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2020/21 Undergraduate Module Catalogue

PECI2704 Interpreting Theatre and Performance Histories

20 creditsClass Size: 80

Module manager: Dr Kara McKechnie
Email: K.McKechnie@leeds.ac.uk

Taught: Semester 1 (Sep to Jan) View Timetable

Year running 2020/21

This module is not approved as a discovery module

Module summary

This module explores intersections between the arts and theatre, from the emergence of modernism to the present. Weekly sessions will examine innovations in performance, theatre, design, dance and live art, including the influences of philosophical, social and technological developments during this period. A programme of readings, lectures and seminars will highlight the work of selected practitioners acknowledged for their contribution to the radical reinterpretations of the 20th and 21st centuries.Teaching will be structured to allow for close study of particular reactions to and departures from early Naturalism and Realism in the late 19th Century and the key artistic movements within which these reactions were given expression in the 20th and 21st Centuries, (e.g. Symbolism, Expressionism, Dada, Surrealism, Theatre of the Absurd, Epic Theatre, Happenings, Live Art, Post-dramatic performance, etc.)

Objectives

On completion of this module, students should be able to ...
- identify a selected range of innovative theories, issues, debates and ideas with modern and postmodern performance, and describe their
relationship to relevant examples of practice;

- locate the work of key performance practitioners within specific historical, political, social and cultural contexts;

- differentiate between key concepts of C20th and C21st performance (e.g. naturalism, expressionism, modernism, postmodernism, post-dramatic) and apply them to an analysis of the work of selected
practitioners and theorists and their cultural and historical contexts;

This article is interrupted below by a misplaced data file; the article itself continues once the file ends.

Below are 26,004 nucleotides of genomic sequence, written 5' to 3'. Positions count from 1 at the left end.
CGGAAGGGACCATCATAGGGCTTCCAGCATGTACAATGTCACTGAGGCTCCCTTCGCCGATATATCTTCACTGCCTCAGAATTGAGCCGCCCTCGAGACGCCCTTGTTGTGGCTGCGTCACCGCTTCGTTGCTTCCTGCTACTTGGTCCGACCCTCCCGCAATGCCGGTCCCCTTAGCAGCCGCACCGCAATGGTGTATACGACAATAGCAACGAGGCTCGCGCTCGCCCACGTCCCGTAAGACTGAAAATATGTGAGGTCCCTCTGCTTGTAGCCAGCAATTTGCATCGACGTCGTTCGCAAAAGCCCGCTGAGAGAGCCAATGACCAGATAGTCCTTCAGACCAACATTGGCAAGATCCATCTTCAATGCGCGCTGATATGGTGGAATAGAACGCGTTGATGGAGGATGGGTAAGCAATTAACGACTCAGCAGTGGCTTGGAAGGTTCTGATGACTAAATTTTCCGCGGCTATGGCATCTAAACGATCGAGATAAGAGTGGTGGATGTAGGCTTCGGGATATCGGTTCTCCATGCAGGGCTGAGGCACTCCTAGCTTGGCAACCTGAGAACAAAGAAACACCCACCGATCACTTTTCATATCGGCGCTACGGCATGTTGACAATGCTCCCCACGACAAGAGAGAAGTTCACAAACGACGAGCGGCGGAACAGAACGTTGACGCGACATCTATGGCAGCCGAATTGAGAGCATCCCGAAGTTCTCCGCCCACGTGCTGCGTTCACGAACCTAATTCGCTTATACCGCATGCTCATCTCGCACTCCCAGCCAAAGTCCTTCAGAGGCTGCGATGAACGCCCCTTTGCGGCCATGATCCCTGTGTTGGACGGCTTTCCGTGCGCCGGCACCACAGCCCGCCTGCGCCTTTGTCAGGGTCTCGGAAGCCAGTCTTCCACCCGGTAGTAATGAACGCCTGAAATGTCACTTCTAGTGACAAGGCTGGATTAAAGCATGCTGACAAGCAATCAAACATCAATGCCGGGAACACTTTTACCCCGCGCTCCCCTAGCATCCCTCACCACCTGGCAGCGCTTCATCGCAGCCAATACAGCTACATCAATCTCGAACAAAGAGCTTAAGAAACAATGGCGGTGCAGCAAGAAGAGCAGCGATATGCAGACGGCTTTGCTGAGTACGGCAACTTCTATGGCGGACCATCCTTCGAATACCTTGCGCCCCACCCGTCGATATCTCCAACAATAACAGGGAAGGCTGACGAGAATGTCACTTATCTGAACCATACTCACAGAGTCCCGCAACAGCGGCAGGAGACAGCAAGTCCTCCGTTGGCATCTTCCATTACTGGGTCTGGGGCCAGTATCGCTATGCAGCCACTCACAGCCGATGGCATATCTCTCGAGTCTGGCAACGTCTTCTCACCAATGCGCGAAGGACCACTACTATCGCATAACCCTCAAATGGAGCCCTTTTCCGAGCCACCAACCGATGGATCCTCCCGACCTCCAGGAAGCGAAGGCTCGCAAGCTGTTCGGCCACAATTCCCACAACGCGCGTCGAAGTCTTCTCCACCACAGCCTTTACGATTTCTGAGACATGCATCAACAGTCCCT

- use appropriate critical vocabulary for addressing the relationship between theory and practice in the works of key innovators in modern and postmodern performance and demonstrating an understanding of the processes by which specific performances are created and realized;

- develop appropriate research methods and forms of presentation for investigating in detail the work(s) of key performance practitioners and/or artistic movements covered during the module;

Learning outcomes
Knowledge of:
- Key theories, issues, debates and concepts in relation to modern and postmodern and contemporary performance practice.
- The historical, political and cultural contexts of these theories and practices.
- How to apply these theories in the analysis of the work of selected practitioners and theorists.
- Appropriate critical vocabulary for relating theory and practice


Syllabus

Weekly 1-hour lectures introduce key aspects and movements in performance history from the emergence and rejection of naturalism at the end of the nineteenth century to contemporary practice. 2 hour practical workshop/seminar sessions will typically focus on the detailed exploration of key movements and/or practitioners through examining excerpts from selected key play texts and artistic manifestos.
Selected texts and/or works will be closely examined within the appropriate historical, political and cultural contexts of their production through discussions and presentations arising from an agreed
schedule of individual reading and research.
Workshop sessions allow for practical exploration of central issues and questions.

Teaching methods

Due to COVID-19, teaching and assessment activities are being kept under review - see module enrolment pages for information

Delivery typeNumberLength hoursStudent hours
Class tests, exams and assessment16.006.00
Lecture101.0010.00
Practical102.0020.00
Independent online learning hours24.00
Private study hours140.00
Total Contact hours36.00
Total hours (100hr per 10 credits)200.00

Private study

This module requires students to read materials (including play texts) from the late 19th century to the present day - 60 hours. This is supplemented by an engagement with a rich array of resources (academic writings, film clips, resource folders, etc.) in the Module area on the VLE – 24 hours. Private study will involve researching specific areas and working in small groups for the presentation – 40 hours, and preparing for the written submission for assessment for this module – 40 hours

Opportunities for Formative Feedback

Participation in and contribution to weekly seminar-workshop sessions and exercises
- Monitoring of Group Seminar Presentations.
- Formative group feedback/discussion on achievement in group presentation.

Methods of assessment

Due to COVID-19, teaching and assessment activities are being kept under review - see module enrolment pages for information


Coursework
Assessment typeNotes% of formal assessment
Essay2500-3000 words60.00
Group Project15 minute presentation40.00
Total percentage (Assessment Coursework)100.00

Alternative assessment will take the form of a written submission 3500 words.

Reading list

The reading list is available from the Library website

Last updated: 10/08/2020 08:43:25

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